Democratic deficit

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A democratic deficit (or democracy deficit) occurs when ostensibly democratic organizations or institutions (particularly governments) fall short of fulfilling the principles of democracy in their practices or operation where representative and linked parliamentary integrity becomes widely discussed.[1]

The phrase democratic deficit is cited as first being used by the Young European Federalists in their Manifesto in 1977,[2] which was drafted by Richard Corbett. The phrase was also used by David Marquand in 1979, referring to the then European Economic Community, the forerunner of the European Union.[3]

United Nations[edit]

Many authors[who?] have argued that the United Nations suffers from a democratic deficit, because it lacks a body of directly elected representatives. The UN Parliamentary Assembly has been proposed as a way of ameliorating this deficit.[4] However, even the creation of such an organ would not affect the great power veto in the UN Security Council, under which important UN decisions can be vetoed by China, France, Russia, the United Kingdom or the United States. Reform of the UN Security Council through amendments to the United Nations Charter could change this, but such reform would itself be subject to the great power veto.

European Union[edit]

The European Union (EU) is a unique organisation – not a federation, yet not just an international organisation. Whether there is a democratic deficit in the EU depends on how it is viewed. Compared to an ideally democratic nation state the EU is less democratic and thus has a democratic deficit. If the EU, however, is compared to an international organisation like the World Trade Organisation, the World Bank or the United Nations the EU has a democratic surplus.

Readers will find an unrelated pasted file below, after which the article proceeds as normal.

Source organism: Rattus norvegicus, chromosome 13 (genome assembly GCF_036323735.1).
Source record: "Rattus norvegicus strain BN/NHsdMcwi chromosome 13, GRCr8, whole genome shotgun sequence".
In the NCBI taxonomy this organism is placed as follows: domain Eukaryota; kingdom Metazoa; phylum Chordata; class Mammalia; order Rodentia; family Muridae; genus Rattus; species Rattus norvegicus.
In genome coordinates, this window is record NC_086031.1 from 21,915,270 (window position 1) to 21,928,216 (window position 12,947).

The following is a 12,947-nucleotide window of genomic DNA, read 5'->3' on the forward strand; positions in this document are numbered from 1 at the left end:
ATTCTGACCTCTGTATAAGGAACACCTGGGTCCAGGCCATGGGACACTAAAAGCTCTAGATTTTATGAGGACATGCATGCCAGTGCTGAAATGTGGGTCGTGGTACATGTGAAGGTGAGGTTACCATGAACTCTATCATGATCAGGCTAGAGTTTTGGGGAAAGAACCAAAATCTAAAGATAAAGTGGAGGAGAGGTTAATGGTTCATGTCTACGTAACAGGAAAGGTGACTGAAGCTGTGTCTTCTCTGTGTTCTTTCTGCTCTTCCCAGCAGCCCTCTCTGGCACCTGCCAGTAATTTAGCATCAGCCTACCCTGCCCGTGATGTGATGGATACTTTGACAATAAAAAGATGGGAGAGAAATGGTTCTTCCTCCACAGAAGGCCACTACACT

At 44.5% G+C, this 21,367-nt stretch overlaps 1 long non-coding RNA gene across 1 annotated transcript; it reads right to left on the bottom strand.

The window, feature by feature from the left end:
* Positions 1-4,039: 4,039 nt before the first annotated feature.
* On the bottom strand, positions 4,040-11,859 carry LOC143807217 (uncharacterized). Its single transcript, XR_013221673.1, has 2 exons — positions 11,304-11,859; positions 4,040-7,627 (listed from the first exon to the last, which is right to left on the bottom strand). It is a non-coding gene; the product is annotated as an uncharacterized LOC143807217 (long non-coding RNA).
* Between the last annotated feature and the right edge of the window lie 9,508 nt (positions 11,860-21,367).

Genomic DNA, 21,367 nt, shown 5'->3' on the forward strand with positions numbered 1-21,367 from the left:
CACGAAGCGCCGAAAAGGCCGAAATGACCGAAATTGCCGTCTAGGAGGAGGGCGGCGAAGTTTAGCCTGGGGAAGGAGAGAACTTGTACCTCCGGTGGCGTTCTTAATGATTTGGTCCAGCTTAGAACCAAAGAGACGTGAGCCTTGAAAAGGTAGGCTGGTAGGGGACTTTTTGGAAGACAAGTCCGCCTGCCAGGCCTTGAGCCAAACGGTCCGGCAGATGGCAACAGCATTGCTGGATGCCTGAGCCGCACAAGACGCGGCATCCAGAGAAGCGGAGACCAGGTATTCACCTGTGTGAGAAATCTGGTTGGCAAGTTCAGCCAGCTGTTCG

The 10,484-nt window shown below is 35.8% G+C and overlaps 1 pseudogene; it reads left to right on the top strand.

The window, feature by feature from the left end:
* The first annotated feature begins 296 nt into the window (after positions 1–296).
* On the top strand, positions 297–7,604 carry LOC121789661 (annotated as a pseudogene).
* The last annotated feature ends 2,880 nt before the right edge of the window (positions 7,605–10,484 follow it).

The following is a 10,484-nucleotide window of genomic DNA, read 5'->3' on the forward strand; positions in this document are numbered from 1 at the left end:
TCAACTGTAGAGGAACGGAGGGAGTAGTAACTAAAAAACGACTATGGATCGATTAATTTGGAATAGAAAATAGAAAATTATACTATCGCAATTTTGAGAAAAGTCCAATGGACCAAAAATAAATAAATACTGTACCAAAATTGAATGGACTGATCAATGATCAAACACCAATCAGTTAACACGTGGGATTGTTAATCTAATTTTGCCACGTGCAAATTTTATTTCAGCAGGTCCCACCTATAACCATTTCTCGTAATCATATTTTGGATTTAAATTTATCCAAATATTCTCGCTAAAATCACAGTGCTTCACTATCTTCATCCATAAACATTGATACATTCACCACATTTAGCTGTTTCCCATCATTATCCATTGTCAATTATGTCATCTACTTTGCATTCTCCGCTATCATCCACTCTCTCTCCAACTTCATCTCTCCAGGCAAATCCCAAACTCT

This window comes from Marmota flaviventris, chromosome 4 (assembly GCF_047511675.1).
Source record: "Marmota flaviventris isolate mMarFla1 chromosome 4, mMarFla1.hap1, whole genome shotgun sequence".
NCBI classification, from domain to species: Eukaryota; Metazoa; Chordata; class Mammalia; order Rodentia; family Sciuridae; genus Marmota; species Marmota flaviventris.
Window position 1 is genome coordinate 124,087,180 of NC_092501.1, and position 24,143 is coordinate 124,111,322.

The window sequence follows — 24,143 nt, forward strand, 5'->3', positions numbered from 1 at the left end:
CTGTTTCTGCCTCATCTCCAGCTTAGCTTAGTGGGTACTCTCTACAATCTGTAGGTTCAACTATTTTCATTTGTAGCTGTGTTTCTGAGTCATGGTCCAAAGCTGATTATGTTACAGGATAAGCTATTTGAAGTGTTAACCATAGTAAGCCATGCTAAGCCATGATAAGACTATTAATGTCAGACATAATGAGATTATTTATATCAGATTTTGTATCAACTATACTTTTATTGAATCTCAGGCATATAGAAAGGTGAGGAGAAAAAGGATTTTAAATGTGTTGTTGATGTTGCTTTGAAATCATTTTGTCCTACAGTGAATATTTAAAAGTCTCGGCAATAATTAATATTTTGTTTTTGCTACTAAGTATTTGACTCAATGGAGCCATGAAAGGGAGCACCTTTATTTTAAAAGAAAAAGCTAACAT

In relation to the EU, the term democratic deficit originally referred to the fact that, in ratifying the EU treaties, national parliaments had transferred legislative powers in certain fields to the European Union, not to the European Parliament, but to ministers, who acted behind closed doors in the EU Council, with no parliamentary approval required. The European Parliament had only a consultative role. In this sense, the democratic deficit has now been largely plugged, in that almost all EU legislation, budgets, international agreements, the appointment of the Commission, and even the delegation of implementing powers to the Commission, now require European Parliament approval. Furthermore ministers in the EU Council must now deliberate on legislation in public, the results of votes are published, and there is a right of access to documents.

Concerns about a democratic deficit in the EU have therefore re-focussed on the low popular interest in the EU, the relatively low turnout in elections to the European Parliament (compared to national parliaments, albeit not to the US House of Representatives), and (as elsewhere) the divide between politicians and the general population. Some scholars have also argued that the use of repeated referendums to ratify EU treaties (such as the Treaty of Nice and the Treaty of Lisbon in Ireland) is also associated with a democratic deficit.[5]